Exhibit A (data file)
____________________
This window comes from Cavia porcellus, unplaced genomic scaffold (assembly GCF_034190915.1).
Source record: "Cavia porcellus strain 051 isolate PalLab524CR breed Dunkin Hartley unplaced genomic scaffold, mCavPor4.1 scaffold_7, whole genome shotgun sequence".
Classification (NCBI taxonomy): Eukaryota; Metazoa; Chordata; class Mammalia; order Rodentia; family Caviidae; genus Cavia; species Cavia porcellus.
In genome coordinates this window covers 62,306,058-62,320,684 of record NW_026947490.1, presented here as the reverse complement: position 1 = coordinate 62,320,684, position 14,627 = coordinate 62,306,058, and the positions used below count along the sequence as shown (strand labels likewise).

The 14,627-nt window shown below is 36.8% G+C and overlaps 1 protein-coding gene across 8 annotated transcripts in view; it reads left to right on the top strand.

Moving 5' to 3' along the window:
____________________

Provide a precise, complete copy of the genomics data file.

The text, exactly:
This window comes from Cavia porcellus, unplaced genomic scaffold (assembly GCF_034190915.1).
Source record: "Cavia porcellus strain 051 isolate PalLab524CR breed Dunkin Hartley unplaced genomic scaffold, mCavPor4.1 scaffold_7, whole genome shotgun sequence".
Classification (NCBI taxonomy): Eukaryota; Metazoa; Chordata; class Mammalia; order Rodentia; family Caviidae; genus Cavia; species Cavia porcellus.
In genome coordinates this window covers 62,306,058-62,320,684 of record NW_026947490.1, presented here as the reverse complement: position 1 = coordinate 62,320,684, position 14,627 = coordinate 62,306,058, and the positions used below count along the sequence as shown (strand labels likewise).

The 14,627-nt window shown below is 36.8% G+C and overlaps 1 protein-coding gene across 8 annotated transcripts in view; it reads left to right on the top strand.

Moving 5' to 3' along the window: